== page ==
Brooks starts by telling them they should starting talking about money, something many families avoid. The New York Times‘ Ron Lieber recently tackled this in a book, The Opposite of Spoiled, designed to teach parents how to talk to their kids about money. It’s good advice for adults, too.

Students take classes on chemistry and math and English, classes on civics and voting, but nothing in our schools in the United States advise how to be a financial citizen — how to think about money, maintain a bank account, invest for the future, or pay for college. To learn these skills, people often have no option than to turn to financial companies — a Schwab, a Fidelity or a Chase — that has an obvious interest in where that money goes, and the fees that pay for it.

Some commentators say financial literacy doesn’t even matter, that the financial system is so rigged against the poor and middle-class that learning the language of money won’t stop anyone being fleeced. They’re not completely wrong: becoming good at money is an uphill battle. As we saw in the aftermath of the financial crisis, when consumers fought against often baffling foreclosures, homeowner relief lagged far behind bank bailouts.

Still, there is a benefit for basic competency. Budgeting resources like the Mint and LearnVest apps encourage people to actually talk about and think about their money — to open those envelopes of bills.

Rappers like 50 Cent or sports stars like Brooks, on the other hand, often go from poor to rich nearly overnight, and are then surrounded by advisers who seem like experts. Some of those people, looking to their own fees, give bad advice.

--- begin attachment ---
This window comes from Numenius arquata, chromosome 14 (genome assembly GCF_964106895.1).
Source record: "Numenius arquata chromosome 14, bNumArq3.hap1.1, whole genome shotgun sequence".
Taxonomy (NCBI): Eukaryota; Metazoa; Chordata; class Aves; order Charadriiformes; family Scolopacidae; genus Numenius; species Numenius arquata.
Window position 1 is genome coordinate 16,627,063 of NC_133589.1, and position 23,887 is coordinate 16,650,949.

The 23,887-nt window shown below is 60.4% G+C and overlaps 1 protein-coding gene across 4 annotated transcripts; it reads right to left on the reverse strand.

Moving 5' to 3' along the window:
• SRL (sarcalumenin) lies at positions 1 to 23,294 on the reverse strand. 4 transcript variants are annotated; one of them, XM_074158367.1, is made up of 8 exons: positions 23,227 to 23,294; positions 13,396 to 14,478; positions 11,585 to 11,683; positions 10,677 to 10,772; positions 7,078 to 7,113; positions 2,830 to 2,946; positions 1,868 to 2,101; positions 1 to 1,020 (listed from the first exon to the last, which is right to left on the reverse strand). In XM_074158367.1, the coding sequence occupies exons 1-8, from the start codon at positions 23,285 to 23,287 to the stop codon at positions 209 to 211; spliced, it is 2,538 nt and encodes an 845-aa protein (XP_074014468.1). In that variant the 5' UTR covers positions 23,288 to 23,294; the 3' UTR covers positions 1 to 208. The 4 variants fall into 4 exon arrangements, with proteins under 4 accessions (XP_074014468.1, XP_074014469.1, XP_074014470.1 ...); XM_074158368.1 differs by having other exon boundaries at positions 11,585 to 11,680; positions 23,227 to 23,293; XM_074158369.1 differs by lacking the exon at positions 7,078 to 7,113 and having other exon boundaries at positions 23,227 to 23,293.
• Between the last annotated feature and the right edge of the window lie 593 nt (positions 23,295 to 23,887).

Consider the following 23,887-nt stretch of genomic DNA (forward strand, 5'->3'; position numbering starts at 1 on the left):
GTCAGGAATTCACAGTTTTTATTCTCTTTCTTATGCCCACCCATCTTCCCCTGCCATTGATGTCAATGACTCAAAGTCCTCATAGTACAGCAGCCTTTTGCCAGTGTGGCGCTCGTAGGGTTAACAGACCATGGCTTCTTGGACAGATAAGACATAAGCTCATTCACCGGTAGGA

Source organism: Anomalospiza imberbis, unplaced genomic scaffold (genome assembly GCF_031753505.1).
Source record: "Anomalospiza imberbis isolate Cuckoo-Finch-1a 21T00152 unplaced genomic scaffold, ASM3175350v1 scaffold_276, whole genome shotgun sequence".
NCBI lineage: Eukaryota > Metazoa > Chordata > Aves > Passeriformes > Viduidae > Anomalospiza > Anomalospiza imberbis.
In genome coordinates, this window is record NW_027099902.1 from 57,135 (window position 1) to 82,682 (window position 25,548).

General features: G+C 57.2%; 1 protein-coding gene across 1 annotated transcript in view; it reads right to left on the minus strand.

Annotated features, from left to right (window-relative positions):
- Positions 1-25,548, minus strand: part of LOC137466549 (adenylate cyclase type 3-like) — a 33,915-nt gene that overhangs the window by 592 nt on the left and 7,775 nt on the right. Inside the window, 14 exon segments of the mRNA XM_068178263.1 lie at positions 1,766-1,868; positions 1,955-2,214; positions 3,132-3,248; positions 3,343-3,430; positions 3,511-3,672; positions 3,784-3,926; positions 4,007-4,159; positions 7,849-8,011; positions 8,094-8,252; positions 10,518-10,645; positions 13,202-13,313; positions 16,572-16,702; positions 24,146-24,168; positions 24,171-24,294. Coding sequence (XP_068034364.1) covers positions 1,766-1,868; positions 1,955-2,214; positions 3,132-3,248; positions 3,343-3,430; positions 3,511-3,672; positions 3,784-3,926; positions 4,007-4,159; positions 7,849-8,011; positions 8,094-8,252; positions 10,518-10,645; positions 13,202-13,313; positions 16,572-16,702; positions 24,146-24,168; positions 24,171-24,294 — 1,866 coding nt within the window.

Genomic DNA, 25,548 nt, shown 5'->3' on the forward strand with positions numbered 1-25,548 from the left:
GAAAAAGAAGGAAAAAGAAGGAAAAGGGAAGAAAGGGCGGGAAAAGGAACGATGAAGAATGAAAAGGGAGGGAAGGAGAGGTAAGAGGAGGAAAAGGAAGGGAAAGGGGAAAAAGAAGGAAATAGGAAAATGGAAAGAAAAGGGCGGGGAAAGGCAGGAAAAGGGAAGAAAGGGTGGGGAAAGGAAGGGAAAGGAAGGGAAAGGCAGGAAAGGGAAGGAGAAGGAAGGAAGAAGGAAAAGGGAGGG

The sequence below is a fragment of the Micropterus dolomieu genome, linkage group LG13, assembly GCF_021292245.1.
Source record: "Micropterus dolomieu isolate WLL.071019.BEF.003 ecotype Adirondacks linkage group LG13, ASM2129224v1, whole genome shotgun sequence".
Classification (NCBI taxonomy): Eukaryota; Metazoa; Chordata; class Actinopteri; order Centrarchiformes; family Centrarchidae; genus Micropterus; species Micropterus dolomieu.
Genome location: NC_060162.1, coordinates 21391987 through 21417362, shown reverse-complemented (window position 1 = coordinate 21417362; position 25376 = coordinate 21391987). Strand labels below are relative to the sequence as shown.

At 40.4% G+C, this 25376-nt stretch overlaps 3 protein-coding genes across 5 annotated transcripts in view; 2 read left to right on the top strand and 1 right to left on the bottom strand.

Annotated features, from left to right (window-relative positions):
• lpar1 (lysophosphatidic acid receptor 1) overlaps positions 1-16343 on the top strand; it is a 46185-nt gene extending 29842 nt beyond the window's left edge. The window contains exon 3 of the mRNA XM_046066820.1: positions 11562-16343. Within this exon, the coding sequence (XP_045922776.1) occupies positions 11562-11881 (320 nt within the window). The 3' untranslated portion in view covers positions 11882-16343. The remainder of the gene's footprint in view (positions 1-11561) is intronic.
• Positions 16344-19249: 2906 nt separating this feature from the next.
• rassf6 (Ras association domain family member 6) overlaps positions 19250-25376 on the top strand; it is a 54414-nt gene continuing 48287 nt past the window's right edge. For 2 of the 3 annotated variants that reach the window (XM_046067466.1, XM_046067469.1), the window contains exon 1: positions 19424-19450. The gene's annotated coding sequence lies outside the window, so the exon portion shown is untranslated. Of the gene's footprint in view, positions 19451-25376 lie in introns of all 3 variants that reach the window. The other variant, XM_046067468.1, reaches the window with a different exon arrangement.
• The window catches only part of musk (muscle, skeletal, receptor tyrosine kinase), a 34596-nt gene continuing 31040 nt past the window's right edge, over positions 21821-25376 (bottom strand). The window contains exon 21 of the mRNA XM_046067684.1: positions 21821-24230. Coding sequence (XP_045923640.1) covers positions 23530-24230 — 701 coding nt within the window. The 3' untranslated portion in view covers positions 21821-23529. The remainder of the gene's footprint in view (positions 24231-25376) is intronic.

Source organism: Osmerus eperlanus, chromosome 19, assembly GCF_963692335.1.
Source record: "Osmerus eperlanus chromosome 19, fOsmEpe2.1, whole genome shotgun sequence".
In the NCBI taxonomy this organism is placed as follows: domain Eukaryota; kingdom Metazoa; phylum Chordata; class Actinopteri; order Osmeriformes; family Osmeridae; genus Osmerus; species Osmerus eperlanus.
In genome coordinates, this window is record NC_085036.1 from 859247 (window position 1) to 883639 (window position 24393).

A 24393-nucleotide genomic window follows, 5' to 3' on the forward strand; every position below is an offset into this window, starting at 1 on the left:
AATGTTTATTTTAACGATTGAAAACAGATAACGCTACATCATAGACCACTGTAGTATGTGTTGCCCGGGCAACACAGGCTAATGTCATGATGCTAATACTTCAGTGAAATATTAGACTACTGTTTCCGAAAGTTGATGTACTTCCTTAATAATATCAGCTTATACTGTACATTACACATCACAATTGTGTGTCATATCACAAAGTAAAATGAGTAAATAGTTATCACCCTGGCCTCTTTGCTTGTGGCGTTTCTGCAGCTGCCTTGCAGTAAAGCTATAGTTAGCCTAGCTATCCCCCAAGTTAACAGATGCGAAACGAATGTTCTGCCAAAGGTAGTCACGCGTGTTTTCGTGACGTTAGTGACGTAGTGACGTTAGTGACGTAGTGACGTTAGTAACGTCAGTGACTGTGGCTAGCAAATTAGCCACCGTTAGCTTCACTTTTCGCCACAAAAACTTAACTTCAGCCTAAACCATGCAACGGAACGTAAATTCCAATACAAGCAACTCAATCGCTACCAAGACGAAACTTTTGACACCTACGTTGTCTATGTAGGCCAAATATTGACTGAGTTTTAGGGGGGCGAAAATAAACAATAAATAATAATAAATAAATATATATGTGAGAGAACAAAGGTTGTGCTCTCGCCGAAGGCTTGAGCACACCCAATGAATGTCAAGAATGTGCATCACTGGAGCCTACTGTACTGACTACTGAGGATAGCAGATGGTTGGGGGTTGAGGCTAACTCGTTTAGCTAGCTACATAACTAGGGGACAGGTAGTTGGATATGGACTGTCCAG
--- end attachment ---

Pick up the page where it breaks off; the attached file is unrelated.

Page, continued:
The No. 1 myth in America is that having money makes you smart about money. This is completely untrue.

Our financial system perpetuated this myth of “money means financial intelligence” for years with the idea that anyone with more than $1 million in assets is a “sophisticated investor.” The idea is that anyone with money can afford good advice.

Unfortunately, advice is not priced at the market rate: plenty (not all) high-priced, well-connected accountants, advisers and money managers are paid by fees, which means they’ll mostly favor getting more fees than giving good advice, just like financial companies have an obvious interest in where your money goes.

The Securities and Exchange Commission has been fighting this battle against bad advice for years. It’s hard when most people — even those with plenty of money in the bank — can’t tell the difference between an accountant, broker and investment advisor, much less a money manager, trader and investment banker. Finance is so mystifying that all of these professions are just money workers.

Celebrities are particularly vulnerable. Stars including Leonardo DiCaprio, Ben Stiller and Matt Damon fell for A-list stockbroker Dana Giachetto, who partied hard, allegedly spent $10 million of their money, and eventually pled guilty to securities fraud.

Even if a star can’t prove she received bad advice, she can still be disatisfied with her financial managers. Rihanna alleged her accountant didn’t stop her from spending beyond her means. (Her song “Bitch Better Have My Money” is reportedly is about that lawsuit, which has now been dropped.)